LOS ANGELES—It would seem that measures promoting renewable energy and alternative fuels would be shoo-ins here where gas prices are among the nation's highest. Two thirds of Californians polled say they want their state to be a leader in advancing technologies that reduce pollution and combat climate change.
But a pair of ambitious ballot initiatives—Proposition 7 (aka "Big Solar") and Proposition 10 ("Big Natural Gas")—designed to do just that appear to be in trouble because of growing fiscal concerns. Prop 7 would require utilities to procure half of their power from renewable resources by 2025 and Prop 10 calls for a $5-billion bond, with most of the money earmarked for rebates for consumers who purchase natural gas and other fuel-efficient cars.
California finds itself in one of its periodic political meltdowns. The powerful union representing state prison guards is pursuing a recall of Republican Gov. Arnold Schwarzenegger. Business and good government groups, saying California's politics are broken, are calling for a constitutional convention. The governor and state legislature reached agreement on a budget for the current fiscal year that was more than two months late. And that budget is full of so many accounting gimmicks and so much borrowing that a deficit of several billion dollars could reappear before Christmas. The state treasurer publicly called it "the most irresponsible budget of the past half century." Privately, supporters of both energy initiatives say that widespread concern about the state's finances and government remains a serious obstacle to their chances of winning in November.
The legislature has record low approval ratings—15 percent in The Field Poll (a California opinion survey) last week, which is lower than Richard Nixon's state ratings when he resigned as president in 1974 in the wake of the Watergate scandal and the lowest rating for any elected official, group or organization in the history of the Field Poll. And voters are not much happier about the deluge of ballot measures they face each election cycle. Wary of unintended consequences, voters have approved just 30 percent of ballot initiatives offered this decade, the lowest approval rate since the 1950s, according to a recent study by the Center for Governmental Studies in Los Angeles. Ballot initiatives were first made part of the state constitution in 1911.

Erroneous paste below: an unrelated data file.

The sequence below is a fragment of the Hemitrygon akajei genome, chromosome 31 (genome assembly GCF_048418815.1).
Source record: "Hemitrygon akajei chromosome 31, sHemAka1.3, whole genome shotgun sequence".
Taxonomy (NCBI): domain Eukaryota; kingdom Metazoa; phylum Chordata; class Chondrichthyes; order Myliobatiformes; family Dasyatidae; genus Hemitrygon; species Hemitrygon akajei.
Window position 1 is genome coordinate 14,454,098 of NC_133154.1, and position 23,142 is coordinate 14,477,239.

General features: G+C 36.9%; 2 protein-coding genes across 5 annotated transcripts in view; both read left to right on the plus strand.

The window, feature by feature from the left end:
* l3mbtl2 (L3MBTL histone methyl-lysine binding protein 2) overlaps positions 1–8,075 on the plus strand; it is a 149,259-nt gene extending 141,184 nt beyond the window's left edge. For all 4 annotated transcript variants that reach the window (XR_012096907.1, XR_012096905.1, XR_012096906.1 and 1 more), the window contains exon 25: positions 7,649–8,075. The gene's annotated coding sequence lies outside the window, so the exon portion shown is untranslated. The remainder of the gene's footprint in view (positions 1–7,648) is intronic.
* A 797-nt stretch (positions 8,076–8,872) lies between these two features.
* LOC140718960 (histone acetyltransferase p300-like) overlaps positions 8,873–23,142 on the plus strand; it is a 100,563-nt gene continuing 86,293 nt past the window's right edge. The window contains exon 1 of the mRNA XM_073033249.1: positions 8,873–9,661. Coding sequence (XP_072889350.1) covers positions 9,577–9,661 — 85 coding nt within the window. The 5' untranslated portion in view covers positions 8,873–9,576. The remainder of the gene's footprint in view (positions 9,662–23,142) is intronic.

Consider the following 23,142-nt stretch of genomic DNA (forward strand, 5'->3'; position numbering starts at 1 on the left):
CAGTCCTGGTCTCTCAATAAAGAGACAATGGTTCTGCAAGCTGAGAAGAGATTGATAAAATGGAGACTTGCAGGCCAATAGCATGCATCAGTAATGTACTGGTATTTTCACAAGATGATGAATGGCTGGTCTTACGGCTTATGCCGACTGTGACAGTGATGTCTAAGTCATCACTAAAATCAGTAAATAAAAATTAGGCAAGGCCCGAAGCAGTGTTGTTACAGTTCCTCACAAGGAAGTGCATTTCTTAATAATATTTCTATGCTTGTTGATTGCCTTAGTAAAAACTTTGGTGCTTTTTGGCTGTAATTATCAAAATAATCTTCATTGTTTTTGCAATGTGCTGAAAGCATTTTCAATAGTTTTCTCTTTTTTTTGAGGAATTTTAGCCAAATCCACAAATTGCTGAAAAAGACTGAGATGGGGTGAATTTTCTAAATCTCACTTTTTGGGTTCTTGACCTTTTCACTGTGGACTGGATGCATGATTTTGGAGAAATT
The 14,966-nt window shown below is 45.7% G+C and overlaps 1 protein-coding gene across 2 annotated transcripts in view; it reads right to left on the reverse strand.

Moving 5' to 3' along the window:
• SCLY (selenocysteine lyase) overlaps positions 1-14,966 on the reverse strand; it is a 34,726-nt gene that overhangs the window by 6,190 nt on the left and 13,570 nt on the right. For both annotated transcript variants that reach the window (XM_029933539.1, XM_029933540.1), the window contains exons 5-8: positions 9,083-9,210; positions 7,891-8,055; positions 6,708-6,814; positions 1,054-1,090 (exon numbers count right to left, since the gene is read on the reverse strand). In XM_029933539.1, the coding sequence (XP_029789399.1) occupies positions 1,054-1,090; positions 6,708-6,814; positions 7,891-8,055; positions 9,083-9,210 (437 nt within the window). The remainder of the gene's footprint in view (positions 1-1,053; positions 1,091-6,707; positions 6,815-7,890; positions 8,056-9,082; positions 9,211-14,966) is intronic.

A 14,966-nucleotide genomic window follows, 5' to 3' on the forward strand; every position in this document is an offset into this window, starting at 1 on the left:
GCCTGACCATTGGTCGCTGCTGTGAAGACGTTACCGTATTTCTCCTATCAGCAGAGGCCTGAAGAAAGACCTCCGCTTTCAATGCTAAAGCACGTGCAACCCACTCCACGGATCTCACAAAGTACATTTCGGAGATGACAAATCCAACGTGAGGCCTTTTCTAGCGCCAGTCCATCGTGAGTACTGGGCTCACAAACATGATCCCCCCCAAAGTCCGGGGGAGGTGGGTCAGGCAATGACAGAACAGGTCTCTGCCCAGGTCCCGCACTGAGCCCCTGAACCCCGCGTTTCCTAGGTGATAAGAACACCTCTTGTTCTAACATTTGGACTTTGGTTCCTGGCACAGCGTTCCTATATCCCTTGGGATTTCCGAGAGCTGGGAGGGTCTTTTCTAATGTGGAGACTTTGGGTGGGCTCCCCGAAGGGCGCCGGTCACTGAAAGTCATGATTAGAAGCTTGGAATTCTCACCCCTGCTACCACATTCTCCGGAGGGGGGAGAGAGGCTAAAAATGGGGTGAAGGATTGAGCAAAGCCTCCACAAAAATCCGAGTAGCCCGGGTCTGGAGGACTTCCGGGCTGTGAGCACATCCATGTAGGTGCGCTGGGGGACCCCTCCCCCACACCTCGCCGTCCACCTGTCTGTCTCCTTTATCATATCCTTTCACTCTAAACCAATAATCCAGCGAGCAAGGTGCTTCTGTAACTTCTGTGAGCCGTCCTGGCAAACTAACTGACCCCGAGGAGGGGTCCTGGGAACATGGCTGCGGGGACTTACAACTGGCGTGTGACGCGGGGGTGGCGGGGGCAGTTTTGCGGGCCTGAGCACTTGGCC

"Voters have become more careful consumers when it comes to initiatives," says pollster Mark Baldassare, president and CEO of the Public Policy Institute of California. "They recognize that special interests are a part of the initiative process... and they'll ask the 'yes' side to make the case—not necessarily for the generic idea, but why exactly this measure for this time for this thing."
It doesn't help that the chief backers of Prop 7 (Arizona billionaire Peter Sperling, son of John Sperling who founded the for-profit adult education institution, University of Phoenix) and Prop 10 (Texas oilman T. Boone Pickens) know more about energy than they do about California. Pickens's national profile gives Prop 10 better prospects, but both initiatives face uphill battles, in large part because their campaigns are on the wrong side of four rules of the state's initiative politics.
"Big Money" can't pass a measure, but Big Money can defeat a measure
Sperling and Pickens each have billions of dollars and can spend as much cash as they want. (There are no limits on donations to ballot measure campaigns). Ditto their opponents. But few measures, no matter how financially flush their campaigns, can survive an onslaught of negative advertising. And the “No on 7” campaign, funded by investor-owned utilities and other energy companies, has been flooding the airwaves with so many anti–Prop 7 spots that backers are being painted as the underdogs.